In chemistry, a lone pair is a pair of unbonded electrons orbiting an atom in its outer shell, where the atom itself forms part of a molecule.

Lone pairs have a great significance in the chemistry of many compounds. Due to their negative charge they are strongly attracted to positive charge, so anything with a lone pair can act as a nucleophile - it can attack centres of positive charge.

Lone pairs often play an important role in compounds containing nitrogen or oxygen. Some compounds containing lone pairs are:

When a lone pair attacks a positive charge centre to form a bond between the two molecules, this is known as dative covalent bonding. The bond is covalent, because electrons are shared, but both the electrons come from the same atom.

When an amine (e.g. methylamine, CH3NH2) reacts with hydrochloric acid (HCl), the lone pair on the nitrogen atom forms a dative covalent bond with the hydrogen atom from the HCl. This creates the methylammonium ion, CH3-NH3+, which reacts with the chloride (Cl-) ion to produce the salt methylammonium chloride, CH3-NH3+ Cl-.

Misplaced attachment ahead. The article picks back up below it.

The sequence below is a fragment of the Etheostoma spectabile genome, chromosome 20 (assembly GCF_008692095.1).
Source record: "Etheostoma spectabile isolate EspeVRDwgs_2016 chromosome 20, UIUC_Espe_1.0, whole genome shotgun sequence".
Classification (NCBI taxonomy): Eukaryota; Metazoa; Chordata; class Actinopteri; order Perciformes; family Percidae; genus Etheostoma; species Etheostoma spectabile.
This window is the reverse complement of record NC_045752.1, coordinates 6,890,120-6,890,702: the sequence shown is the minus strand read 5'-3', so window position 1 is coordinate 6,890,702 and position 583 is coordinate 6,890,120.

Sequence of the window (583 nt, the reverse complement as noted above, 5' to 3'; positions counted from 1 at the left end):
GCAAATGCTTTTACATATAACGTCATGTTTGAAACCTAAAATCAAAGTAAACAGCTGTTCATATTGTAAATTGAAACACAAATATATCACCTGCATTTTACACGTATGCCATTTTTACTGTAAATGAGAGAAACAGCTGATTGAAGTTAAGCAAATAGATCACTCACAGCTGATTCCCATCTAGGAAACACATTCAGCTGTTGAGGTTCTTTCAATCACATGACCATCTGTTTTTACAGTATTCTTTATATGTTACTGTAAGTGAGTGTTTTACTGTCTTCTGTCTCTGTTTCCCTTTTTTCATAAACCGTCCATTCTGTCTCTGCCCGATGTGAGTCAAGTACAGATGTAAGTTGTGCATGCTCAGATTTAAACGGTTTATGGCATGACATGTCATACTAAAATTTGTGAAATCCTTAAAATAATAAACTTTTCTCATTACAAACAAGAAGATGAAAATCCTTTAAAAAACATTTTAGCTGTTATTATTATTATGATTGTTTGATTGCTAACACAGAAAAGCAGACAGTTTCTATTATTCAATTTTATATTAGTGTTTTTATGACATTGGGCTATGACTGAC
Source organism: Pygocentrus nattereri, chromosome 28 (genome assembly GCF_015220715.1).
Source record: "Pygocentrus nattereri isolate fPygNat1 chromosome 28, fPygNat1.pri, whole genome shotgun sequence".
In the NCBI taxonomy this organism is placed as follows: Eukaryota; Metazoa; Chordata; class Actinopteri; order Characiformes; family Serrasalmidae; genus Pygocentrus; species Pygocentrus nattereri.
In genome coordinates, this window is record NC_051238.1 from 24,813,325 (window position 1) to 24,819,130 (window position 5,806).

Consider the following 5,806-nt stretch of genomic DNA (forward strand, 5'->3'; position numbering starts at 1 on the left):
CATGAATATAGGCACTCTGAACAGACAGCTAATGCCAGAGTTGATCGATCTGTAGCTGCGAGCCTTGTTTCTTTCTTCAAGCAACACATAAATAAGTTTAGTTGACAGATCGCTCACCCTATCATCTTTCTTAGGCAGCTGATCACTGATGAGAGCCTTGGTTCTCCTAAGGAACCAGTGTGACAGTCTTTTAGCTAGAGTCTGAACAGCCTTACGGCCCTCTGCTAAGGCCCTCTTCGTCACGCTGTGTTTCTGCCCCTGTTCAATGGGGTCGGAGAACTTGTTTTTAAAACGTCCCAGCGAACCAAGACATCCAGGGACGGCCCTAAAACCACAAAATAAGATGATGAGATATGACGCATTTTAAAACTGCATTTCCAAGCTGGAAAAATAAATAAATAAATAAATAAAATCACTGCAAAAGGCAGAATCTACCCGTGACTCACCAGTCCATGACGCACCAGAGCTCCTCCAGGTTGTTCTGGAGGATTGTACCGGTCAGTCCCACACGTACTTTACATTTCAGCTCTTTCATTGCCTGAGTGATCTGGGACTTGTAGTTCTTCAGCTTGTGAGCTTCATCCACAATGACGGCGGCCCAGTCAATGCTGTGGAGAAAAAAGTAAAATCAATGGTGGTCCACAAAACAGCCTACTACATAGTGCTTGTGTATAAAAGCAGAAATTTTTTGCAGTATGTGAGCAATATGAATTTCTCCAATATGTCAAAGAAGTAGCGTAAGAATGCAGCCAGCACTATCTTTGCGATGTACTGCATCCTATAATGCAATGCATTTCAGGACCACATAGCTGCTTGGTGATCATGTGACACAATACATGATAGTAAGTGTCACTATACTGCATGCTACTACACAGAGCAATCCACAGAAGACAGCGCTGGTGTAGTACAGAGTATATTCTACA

Dative bonding is also present in carbon monoxide (CO), in which one of the three bonds is formed by a pair of electrons from the oxygen atom.

Compounds whose lone pairs form dative bonds with the ions of transition elements are called ligands. The resulting complex ions often have striking colours - for example copper(II) sulphate solution (CuSO4), in which the water acts as a ligand, is deep blue.

Lone pairs also influence molecular shape, because they repel each other quite strongly. In a molecule of water, the hydrogen atoms are pushed together relatively closely to make way for the repulsion between the two lone pairs on the oxygen atom.

It should be remembered that the concept of the lone pair is grounded in covalent bond theory. The equivalent concept in molecular orbital theory is a doubly occupied non-bonding orbital.

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